After 10 minutes place the dough on your chosen bakeware, and start to gently use your finger tips to push the dough out into a thinner rounder shape, or shape of your choice. You will need to let it sit for a few minutes and then do it again as the dough will bounce back.

Preheat the oven to 220C fan/240 non fan/460F.

Give your dough one final push out, spread with sauce of your choice and toppings of your choice, and bake for 12-15 minutes until the base is cooked and the cheese is bubbling.

Enjoy!

Method 2.

In the morning you will hopefully have a lovely big bowl of dough. Cover your work surface in flour, water or oil, and turn the dough out onto the surface. I use water at this point.

Prepare your baking tray, I drizzle olive oil over my foil lined tray as stated above.

Portion the dough into 2, 4 or 6 pieces.

Let it sit for 10 minutes.

Place the pieces onto your prepared baking tray and use your fingers tips to push it gently out into a round; it will want to bounce back so let it set for a while and do it again.

Once you’ve got it pushed out to the thinness and size that you want, cover the whole tray with a large plastic bag, or place cling film over the dough, and put the whole tray in the fridge.

It can now sit in there until you want to use it, I’ve let mine sit in the fridge all day in the past.

**The top 2 photos in the collage below show the dough before and after being in the fridge. As you can see, the dough continued to work in the cold – my SuperStar in action!

You can now use this dough directly from the fridge, you don’t need to let it warm up or come to room temperature, you can just add your toppings and bake.

If you’re more comfortable letting it come to room temperature before baking you can do that too.

Preheat the oven to 220C fan/240 non fan/460F, and bake for 12-15 minutes until the base is cooked and the cheese is bubbling.

Enjoy!

Beautiful blistered base, and it tastes SOOOO good!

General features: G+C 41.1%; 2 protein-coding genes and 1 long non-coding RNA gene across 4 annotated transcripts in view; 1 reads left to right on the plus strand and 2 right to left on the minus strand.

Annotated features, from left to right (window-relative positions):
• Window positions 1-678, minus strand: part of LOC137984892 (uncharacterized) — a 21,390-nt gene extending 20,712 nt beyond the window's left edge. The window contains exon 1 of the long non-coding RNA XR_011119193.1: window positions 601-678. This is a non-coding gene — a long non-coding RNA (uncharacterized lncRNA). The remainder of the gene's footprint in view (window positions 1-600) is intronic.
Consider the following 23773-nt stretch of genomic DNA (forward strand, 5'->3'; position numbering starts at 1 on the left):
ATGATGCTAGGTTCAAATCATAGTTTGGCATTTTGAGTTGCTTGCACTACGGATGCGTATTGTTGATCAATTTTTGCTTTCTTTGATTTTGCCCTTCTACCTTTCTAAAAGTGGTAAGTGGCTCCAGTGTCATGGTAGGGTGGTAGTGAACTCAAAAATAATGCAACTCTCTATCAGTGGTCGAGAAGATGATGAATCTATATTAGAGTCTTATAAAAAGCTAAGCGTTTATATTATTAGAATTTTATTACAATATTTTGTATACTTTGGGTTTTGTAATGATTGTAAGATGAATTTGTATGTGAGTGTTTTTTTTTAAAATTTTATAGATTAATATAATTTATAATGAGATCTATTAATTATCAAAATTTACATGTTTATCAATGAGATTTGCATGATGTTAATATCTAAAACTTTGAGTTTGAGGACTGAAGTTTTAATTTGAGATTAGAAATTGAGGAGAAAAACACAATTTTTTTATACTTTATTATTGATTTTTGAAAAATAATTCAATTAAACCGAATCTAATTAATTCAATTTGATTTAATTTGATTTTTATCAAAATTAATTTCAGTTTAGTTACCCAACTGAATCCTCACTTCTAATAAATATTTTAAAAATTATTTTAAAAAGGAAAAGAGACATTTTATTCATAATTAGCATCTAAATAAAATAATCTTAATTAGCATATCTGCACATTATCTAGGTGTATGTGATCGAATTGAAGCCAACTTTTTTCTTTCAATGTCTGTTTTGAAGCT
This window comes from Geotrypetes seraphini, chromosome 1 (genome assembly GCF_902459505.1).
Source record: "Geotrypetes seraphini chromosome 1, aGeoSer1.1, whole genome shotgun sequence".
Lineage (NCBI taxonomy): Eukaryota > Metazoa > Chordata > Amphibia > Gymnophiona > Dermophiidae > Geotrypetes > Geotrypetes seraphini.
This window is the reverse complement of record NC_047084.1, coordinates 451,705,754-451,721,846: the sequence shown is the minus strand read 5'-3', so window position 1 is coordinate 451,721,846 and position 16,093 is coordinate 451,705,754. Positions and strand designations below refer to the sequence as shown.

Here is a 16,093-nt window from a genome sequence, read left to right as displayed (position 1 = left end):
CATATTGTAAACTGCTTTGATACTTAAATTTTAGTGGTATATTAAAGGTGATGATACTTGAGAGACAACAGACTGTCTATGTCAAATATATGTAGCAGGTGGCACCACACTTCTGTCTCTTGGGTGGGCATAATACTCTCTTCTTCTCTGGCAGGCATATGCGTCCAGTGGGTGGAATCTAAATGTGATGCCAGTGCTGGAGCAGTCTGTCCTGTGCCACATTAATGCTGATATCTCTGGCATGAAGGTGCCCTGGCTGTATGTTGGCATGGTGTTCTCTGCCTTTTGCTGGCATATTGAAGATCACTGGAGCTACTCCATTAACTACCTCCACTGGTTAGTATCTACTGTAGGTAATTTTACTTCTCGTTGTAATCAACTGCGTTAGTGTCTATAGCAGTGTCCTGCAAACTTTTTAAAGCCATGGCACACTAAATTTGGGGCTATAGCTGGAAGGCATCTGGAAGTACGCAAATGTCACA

And a view of the cooked base…

I love the crust that the olive oil creates, added to the soft interior.

I hope you like my method and find it useful, and user & life friendly xx

My breakfast mix banana buttermilk sd bites…

These little morsels were an amalgamation of some sourdough of my previous creations mixed up with an idea of recreating banana bread in some way.

They are based on my sourdough buttermilk biscuits/scones and my breakfast mix loaf, so they include a portion of my daily breakfast mix, which includes oats, milled flaxseeds, chopped nuts, roasted seeds & my chai based spice mix, plus the addition of a chopped banana.

The smell as they were baking was amazing due to the spices, more details below, and although they were good straight from the oven, they actually got better as they cooled down and the flavour developed more.

The next morning when I opened the lid of the pot I had stored them in, the aroma was gorgeous!

The use of the sourdough starter in the mix brings the typical texture you would expect, a perfect chewiness. The breakfast mix adds more texture and the banana throws in some soft sweetness.

I don’t eat sweet things and I don’t add sugar to anything, so I didn’t include any form of sweetener in this recipe other than the banana which was enough for me; feel free to add whatever you need to to make the flavour what you want it to be.

Recipe

250g strong white bread flour

100g my breakfast mix (see below)

85g bubbly active starter

284ml pot/300g buttermilk

1 small/medium banana roughly chopped into nicely sized chunks, not too small